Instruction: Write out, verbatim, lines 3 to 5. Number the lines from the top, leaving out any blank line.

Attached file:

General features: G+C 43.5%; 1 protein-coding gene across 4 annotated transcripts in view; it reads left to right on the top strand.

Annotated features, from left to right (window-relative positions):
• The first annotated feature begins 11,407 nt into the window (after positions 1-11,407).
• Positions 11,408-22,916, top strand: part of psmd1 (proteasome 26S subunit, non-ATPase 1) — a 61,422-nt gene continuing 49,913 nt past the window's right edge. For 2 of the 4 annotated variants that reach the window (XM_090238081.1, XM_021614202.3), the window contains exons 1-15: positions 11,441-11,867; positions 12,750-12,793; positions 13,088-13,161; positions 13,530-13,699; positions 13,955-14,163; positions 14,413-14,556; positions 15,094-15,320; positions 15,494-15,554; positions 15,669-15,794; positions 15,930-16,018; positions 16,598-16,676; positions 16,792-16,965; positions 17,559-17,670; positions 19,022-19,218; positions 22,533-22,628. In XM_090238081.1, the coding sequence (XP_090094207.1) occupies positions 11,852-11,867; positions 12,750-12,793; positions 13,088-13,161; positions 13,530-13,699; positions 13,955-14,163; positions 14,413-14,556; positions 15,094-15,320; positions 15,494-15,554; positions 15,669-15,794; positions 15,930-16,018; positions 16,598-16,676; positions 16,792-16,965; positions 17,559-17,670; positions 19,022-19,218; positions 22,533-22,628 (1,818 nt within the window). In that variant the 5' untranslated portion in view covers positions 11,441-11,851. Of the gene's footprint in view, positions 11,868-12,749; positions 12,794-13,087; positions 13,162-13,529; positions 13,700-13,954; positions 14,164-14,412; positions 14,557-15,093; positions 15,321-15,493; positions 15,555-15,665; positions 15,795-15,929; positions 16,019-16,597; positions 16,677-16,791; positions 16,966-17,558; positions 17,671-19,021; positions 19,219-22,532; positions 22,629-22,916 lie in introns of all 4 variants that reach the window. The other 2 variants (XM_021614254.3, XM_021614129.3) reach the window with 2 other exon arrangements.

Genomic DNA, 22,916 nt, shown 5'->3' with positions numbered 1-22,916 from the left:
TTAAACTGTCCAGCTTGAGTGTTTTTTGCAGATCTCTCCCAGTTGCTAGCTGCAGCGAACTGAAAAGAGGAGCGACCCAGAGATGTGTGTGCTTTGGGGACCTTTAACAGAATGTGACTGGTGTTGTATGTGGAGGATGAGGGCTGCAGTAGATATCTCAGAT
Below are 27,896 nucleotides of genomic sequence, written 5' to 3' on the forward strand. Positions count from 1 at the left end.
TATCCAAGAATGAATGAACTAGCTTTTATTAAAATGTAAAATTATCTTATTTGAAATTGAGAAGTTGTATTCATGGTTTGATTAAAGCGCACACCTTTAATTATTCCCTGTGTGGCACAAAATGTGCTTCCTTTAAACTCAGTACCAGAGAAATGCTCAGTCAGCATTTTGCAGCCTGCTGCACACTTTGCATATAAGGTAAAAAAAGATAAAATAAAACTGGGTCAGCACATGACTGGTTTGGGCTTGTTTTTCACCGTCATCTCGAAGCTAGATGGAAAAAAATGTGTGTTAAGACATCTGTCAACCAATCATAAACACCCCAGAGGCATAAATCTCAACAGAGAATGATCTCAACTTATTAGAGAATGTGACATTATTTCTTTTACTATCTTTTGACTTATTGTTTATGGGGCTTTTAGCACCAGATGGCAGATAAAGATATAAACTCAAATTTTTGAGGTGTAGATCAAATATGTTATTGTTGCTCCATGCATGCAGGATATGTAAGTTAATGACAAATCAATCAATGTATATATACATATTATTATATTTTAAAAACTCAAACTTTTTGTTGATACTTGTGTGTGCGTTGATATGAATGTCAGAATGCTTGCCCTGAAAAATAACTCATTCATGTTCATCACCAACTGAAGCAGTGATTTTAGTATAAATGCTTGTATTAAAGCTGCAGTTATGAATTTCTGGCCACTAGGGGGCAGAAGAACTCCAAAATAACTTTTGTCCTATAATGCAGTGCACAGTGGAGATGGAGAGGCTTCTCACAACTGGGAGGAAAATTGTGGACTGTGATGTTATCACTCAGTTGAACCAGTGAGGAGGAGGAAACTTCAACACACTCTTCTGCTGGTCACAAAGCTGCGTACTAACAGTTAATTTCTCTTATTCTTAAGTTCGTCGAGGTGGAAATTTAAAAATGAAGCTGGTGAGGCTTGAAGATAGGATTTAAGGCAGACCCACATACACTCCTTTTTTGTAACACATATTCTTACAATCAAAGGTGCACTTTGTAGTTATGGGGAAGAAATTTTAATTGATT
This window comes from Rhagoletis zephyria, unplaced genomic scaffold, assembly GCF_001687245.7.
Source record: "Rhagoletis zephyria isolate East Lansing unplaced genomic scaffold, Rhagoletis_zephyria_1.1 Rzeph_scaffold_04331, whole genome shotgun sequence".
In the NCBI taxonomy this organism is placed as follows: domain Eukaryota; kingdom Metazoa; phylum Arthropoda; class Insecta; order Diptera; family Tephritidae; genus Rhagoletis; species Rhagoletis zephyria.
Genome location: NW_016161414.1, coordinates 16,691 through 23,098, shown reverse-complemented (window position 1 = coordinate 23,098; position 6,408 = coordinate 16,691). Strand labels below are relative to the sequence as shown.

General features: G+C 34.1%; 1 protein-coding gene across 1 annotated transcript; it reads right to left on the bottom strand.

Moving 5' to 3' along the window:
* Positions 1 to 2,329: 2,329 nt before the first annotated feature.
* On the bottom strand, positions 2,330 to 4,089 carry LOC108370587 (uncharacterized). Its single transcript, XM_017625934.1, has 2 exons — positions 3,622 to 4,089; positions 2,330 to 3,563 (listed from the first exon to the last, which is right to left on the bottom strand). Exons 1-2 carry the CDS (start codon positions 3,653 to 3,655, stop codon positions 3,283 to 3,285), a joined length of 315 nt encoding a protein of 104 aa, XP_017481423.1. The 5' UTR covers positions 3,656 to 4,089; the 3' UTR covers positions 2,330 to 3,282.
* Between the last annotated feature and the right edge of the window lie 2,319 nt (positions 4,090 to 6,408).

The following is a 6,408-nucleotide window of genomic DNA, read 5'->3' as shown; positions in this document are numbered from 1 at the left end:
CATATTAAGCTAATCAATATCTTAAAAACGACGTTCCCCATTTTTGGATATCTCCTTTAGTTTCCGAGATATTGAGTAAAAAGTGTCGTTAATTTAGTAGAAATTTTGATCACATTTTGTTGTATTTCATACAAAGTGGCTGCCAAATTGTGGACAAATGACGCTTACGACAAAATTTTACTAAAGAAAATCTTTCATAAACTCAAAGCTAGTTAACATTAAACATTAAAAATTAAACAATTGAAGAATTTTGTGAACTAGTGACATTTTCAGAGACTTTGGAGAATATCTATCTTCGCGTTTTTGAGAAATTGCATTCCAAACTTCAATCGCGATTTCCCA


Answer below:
• The first annotated feature begins 11,407 nt into the window (after positions 1-11,407).
• Positions 11,408-22,916, top strand: part of psmd1 (proteasome 26S subunit, non-ATPase 1) — a 61,422-nt gene continuing 49,913 nt past the window's right edge. For 2 of the 4 annotated variants that reach the window (XM_090238081.1, XM_021614202.3), the window contains exons 1-15: positions 11,441-11,867; positions 12,750-12,793; positions 13,088-13,161; positions 13,530-13,699; positions 13,955-14,163; positions 14,413-14,556; positions 15,094-15,320; positions 15,494-15,554; positions 15,669-15,794; positions 15,930-16,018; positions 16,598-16,676; positions 16,792-16,965; positions 17,559-17,670; positions 19,022-19,218; positions 22,533-22,628. In XM_090238081.1, the coding sequence (XP_090094207.1) occupies positions 11,852-11,867; positions 12,750-12,793; positions 13,088-13,161; positions 13,530-13,699; positions 13,955-14,163; positions 14,413-14,556; positions 15,094-15,320; positions 15,494-15,554; positions 15,669-15,794; positions 15,930-16,018; positions 16,598-16,676; positions 16,792-16,965; positions 17,559-17,670; positions 19,022-19,218; positions 22,533-22,628 (1,818 nt within the window). In that variant the 5' untranslated portion in view covers positions 11,441-11,851. Of the gene's footprint in view, positions 11,868-12,749; positions 12,794-13,087; positions 13,162-13,529; positions 13,700-13,954; positions 14,164-14,412; positions 14,557-15,093; positions 15,321-15,493; positions 15,555-15,665; positions 15,795-15,929; positions 16,019-16,597; positions 16,677-16,791; positions 16,966-17,558; positions 17,671-19,021; positions 19,219-22,532; positions 22,629-22,916 lie in introns of all 4 variants that reach the window. The other 2 variants (XM_021614254.3, XM_021614129.3) reach the window with 2 other exon arrangements.

Genomic DNA, 22,916 nt, shown 5'->3' with positions numbered 1-22,916 from the left: